Corporate Culture

Have any of you ever experienced curious jargon in the office? I guess the reason is to be an “insider”. The oddest one here at Boeing is that no-one ever calls an airplane a “seven-thirty-seven” or a “seven-forty-seven”. It’s always “seven-three-seven” and “seven-four-seven”. The only concession I’ve heard is that they will sometimes refer to the 777 as “triple-seven”.

Since this is the main product line around here it kind of stands out. Even people (like me) who are in no way connected with the commercial airplane side of the business, whose only experience with Boeing aircraft is flying in them as paying passengers, we still have to call them “seven-six-seven” to avoid being labelled as an ignoramus.

When I worked at Caterpillar we were cautioned not to refer to those tracked vehicles with the blade on front as Caterpillars, but that was in order to protect their brand name. They didn’t want to end up like aspirin. For the record the official name was “track-type tractors”. We didn’t even call them bulldozers, since technically the bulldozer is the blade and not the tractor. Most of the world wouldn’t make that distinction but it made sense in context.

My dad is a long-haul trucker and he is mortally insulted if you call a pickup a truck. In his world trucks have eighteen wheels. That four wheel object is a pickup. We used to razz him by referring to his pickup as a “utility vehicle” but now that SUVs are popular our joke has become reality.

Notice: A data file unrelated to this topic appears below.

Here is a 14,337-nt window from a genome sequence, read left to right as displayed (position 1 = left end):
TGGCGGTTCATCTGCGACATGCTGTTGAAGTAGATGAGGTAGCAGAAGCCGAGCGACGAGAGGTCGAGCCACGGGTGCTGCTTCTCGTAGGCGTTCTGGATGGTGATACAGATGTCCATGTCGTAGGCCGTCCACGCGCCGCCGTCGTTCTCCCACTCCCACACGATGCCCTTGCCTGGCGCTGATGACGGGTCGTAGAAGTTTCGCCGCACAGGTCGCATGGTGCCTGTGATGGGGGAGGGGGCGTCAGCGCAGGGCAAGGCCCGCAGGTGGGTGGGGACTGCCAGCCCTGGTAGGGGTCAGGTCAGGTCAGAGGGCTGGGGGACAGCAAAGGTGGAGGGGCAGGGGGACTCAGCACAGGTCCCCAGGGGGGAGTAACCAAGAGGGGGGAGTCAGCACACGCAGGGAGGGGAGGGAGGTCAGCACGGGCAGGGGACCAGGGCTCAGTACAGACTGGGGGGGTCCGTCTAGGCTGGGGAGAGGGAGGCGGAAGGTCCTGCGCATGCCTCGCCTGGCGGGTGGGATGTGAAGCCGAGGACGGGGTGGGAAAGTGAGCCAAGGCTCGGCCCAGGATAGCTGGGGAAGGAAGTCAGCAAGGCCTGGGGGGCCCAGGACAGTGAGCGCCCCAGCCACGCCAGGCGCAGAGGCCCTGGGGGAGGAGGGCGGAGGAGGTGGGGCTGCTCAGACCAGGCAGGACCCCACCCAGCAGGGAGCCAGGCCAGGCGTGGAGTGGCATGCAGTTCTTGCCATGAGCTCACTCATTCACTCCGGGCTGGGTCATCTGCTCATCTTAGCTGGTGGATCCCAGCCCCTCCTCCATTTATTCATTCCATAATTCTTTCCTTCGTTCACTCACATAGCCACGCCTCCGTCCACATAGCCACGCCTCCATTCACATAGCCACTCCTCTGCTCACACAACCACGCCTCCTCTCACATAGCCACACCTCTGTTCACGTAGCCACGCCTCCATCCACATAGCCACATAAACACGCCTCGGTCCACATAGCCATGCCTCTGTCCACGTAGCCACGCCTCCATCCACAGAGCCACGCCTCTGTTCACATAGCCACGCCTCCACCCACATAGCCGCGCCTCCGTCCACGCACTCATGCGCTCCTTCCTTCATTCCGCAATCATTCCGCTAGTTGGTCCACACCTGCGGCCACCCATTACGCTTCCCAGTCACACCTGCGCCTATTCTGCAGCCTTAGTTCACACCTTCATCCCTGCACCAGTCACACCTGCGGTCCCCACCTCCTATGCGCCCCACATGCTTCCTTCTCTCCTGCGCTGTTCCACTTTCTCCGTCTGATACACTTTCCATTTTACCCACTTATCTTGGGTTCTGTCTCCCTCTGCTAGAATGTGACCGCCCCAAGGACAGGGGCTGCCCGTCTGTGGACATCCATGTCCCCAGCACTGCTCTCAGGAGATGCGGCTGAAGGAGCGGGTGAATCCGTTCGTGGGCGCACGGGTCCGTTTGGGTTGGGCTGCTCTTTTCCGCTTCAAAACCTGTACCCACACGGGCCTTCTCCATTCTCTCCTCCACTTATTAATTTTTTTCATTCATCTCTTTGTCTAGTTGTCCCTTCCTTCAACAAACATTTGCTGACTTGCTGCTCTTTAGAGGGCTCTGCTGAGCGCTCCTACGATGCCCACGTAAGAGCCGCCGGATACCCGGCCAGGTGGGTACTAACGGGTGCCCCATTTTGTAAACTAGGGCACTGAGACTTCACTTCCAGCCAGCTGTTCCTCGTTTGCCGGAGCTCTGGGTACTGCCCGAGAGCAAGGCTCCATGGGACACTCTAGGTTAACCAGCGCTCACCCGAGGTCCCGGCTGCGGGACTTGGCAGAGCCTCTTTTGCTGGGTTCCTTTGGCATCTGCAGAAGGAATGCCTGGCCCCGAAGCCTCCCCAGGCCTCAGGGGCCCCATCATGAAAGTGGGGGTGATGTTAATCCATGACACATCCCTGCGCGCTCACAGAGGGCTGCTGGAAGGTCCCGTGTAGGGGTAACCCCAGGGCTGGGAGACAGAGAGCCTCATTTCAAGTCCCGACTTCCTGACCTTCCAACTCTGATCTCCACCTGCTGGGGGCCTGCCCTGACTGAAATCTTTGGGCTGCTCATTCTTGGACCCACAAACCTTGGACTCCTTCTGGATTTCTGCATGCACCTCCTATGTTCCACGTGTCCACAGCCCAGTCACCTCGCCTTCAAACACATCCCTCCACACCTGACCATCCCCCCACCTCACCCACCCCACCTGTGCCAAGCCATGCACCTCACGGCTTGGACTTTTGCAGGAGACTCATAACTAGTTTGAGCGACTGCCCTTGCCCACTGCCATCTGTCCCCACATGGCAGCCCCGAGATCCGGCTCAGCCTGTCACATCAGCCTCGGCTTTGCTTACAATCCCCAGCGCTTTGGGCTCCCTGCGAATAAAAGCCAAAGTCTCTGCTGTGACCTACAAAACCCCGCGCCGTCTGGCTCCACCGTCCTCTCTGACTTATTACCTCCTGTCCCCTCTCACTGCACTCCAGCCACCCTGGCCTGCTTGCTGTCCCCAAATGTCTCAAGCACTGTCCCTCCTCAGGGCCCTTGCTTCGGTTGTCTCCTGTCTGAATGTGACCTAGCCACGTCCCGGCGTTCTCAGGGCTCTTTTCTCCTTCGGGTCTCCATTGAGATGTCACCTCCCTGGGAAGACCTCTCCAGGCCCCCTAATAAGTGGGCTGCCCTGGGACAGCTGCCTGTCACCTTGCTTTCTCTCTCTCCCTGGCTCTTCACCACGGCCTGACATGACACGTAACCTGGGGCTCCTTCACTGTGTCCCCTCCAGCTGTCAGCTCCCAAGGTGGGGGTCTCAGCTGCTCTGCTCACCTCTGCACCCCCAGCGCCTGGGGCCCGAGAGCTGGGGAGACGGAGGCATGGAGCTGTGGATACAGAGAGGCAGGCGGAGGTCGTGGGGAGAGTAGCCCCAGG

“non sunt multiplicanda entia praeter necessitatem”
– William of Ockham

Yeah, I’ve noticed that in the publishing business (oxymoron) that everyone outside of Editorial refers to books as “product.”

And it’s starting to creep into Editorial.


“seven thirty seven” and “seven forty seven” sound a lot alike on a garbled radio connection. “seven three seven” and “seven four seven” are more distinct. Boeing is just saying it the same way their end users do.

The only jargon I’m aware of that we use where I work (it’s a software company) which is not also widely used by our customer base is that for some of our product lines we remove decimal points from the version number when talking about them internally: 98.0 becomes “980”.

Started with a new law firm recently and we call interrogatories (written questions in discovery) Rogs. It’s fun to say, rogs.

When I worked for Dunkin’ Donuts, the finished donuts were referred to as “product.” Not food, not donuts, “product.” Never did understand that.

Some days I think hear nothing but jargon. Way much to list here, so I’ll just go with an example that relates to the OP’s story.

On the street, Boeing’s products are often referred to orally by the first two digits. “Delta placed an order for 16 seven-threes to upgrade their shuttle service”. Airtran just took delivery of the first seven-one." And it’s always single-digit-at-a-time, never “Seventy Three”

The aircraft leasing crowd, as you would imagine, is slightly more precise. They sometimes refer to the OP’s company’s product solely by the middle number and the series number. BA’s current workhorse narrowbody, for example, is a three-eight, which distinguishes it from the prior series, the three-seven and from the three-twos that now are worth only a couple of million each.

In both cases, the planes are written in full. 737-800.

We also refer to companies by their ticker symbols, but you already figured that out.

In case you care.

Livin’ on Tums, Vitamin E and Rogaine